For several years and more so in the past two years there have been some conflicts between different CRV instructors over CRV’s history, what CRV means and for some ‘the right way to teach it’.
If you look here at this methods map I created you can see the differing flavours of CRV that have developed over the decades and the different branches – the link will also be below for this.
This stems really between two different formats of CRV being commonly taught today – the Paul H smith flavor of CRV and the Lyn Buchannan flavor of CRV. Myself im kind of in the middle of both flavors.
The main arguments are from the Paul H smith flavor and its students who believe that the version of CRV taken inhouse in 85-86 in an unaltered and unchanged form is ‘THE way’ and the only really valid form of crv and that any deviances from this are inferior. The Buchanan flavor and others of CRV – is one that interprets some of the core crv components slightly differently, in the case of the Buchanan branch the terminology has changed and more.
As I said I’m stuck in the middle. I know from my extensive research that in 1985 CRV was not complete. it was still a ‘prototype training method’ and it was still very much in R&d. I’m convinced that IF ingo had been allowed to fully finish the CRV product it would be way different than what is taught today and that it would have had further developments or stages that he did find later in his ‘life that he documented in numerous correspondence.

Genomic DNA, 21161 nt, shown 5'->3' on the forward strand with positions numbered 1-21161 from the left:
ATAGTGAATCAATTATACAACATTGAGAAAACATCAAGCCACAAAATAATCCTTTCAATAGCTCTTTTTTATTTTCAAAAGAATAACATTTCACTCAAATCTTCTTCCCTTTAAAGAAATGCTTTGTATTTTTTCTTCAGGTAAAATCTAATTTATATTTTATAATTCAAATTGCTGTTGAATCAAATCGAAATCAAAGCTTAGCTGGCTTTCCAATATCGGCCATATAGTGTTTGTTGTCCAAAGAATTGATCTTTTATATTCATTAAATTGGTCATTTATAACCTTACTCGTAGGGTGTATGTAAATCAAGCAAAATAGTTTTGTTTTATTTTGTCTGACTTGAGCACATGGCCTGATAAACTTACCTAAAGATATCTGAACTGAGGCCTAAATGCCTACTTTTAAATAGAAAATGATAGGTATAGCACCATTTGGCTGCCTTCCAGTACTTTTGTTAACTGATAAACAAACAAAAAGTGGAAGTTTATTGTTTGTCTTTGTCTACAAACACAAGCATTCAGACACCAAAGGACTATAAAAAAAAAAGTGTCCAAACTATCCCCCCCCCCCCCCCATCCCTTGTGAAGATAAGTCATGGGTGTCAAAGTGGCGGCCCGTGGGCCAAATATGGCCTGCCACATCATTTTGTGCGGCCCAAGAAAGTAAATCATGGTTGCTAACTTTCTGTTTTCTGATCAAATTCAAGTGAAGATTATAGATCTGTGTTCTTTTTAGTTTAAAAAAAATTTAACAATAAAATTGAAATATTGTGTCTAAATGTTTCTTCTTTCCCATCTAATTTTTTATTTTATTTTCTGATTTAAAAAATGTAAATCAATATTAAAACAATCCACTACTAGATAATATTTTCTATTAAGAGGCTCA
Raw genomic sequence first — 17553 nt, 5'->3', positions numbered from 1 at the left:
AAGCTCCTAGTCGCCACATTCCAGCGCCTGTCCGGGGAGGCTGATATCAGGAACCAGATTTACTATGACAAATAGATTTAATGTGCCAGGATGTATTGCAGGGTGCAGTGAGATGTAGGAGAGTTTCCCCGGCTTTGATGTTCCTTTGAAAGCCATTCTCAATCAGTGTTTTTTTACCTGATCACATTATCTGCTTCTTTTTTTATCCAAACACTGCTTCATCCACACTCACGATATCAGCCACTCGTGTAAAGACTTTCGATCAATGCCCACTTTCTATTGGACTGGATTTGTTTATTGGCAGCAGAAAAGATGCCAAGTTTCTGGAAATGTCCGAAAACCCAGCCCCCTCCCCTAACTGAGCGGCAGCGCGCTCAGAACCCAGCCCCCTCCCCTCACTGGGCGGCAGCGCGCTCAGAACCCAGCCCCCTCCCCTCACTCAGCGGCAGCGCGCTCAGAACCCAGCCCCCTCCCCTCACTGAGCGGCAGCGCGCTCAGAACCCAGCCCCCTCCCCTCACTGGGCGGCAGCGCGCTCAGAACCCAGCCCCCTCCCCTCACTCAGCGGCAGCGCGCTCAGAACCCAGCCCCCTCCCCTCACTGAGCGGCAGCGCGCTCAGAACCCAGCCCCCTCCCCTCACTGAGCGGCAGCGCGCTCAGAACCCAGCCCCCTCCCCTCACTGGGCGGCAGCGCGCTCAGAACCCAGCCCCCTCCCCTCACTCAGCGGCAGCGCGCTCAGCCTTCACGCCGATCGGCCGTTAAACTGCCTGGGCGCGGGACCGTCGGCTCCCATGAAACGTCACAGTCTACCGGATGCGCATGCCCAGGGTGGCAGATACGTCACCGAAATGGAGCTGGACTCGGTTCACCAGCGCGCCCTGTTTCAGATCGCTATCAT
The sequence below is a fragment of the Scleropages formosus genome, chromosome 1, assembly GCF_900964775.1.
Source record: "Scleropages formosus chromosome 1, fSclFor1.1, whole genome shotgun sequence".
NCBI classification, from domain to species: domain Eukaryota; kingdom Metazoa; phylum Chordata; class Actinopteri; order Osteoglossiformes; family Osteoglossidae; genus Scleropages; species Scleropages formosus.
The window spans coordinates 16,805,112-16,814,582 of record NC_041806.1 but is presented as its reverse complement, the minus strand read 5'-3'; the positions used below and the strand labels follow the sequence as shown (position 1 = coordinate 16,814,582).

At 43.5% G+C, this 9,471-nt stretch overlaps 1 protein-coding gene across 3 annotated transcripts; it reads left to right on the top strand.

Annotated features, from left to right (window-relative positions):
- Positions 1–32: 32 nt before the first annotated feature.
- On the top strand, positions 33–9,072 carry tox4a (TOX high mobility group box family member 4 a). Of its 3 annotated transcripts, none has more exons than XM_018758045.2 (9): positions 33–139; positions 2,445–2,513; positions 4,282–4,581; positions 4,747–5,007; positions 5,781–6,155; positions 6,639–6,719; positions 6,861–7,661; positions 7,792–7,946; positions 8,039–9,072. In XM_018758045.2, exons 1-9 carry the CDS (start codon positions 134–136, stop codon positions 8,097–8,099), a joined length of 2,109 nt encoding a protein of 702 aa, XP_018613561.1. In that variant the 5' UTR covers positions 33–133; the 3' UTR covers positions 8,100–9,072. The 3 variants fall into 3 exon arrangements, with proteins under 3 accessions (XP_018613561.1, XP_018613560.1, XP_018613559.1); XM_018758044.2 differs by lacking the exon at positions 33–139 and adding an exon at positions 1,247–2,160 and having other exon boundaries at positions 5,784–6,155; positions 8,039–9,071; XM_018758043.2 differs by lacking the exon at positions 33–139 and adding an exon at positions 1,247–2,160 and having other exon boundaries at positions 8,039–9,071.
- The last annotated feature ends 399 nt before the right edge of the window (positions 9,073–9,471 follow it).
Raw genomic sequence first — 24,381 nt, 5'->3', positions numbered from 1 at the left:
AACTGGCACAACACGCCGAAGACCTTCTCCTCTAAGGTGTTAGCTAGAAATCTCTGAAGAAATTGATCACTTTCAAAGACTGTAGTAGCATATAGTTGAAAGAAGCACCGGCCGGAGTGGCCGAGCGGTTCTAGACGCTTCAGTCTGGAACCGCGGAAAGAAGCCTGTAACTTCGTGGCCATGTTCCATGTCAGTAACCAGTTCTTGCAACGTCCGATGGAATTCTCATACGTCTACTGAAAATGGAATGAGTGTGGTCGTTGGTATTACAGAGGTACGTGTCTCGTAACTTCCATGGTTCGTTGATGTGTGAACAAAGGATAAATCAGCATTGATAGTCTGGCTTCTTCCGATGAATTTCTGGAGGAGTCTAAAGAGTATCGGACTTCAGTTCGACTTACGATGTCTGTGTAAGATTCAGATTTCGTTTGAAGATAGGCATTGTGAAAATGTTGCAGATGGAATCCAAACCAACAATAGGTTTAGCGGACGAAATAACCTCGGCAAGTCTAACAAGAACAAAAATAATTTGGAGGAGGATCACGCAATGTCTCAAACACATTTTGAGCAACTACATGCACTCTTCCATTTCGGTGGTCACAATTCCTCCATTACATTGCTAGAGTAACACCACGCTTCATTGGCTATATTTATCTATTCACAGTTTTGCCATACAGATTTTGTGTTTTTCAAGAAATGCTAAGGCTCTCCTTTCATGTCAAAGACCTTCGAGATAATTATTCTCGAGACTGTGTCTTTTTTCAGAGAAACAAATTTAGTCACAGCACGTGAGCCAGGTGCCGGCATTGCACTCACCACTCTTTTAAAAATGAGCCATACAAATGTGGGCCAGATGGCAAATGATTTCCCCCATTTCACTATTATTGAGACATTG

With this said – for years I have thought of and promoted myself as a CRV student and mentor.
Like the Buchanan branch of CRV, I too interpret some of the CRV core stages slightly differently (mainly that ideograms contain valid visual data), and also over twenty-five years of practical real-world CRV use, I have also made further changes that work for me – an individual.
Now, after all the toxic infighting over the last two years, it became apparent to me that I just could not follow the preached doctrine that some want to establish.
They believe that Ingo’s CRV should stay as it was. Semi-finished in 1985 as a prototype, and it should not be changed in any format. I struggle with this because my research has shown me that Ingo himself made further changes and developments as he built crv and also later in life. Then Add to this that it’s four decades later and we know more now than we ever did then.
This dogged and closed-minded philosophy around ‘Ingo’s’ CRV is imo, detrimental to CRV and RV moving forwards. Ingo swann would never have thought this way, trying to keep a methodology only part built, in a vacuum of sterility without change over time. This is not how RV works, or how anything works with individuals, and this is not a philosophy I want any part of.
So, over the last year, I have been referring to what I practice as RV as something other than CRV. I also didn’t want to add any new acronyms to the growing list of RV methods so I just called it by how it works – a flow.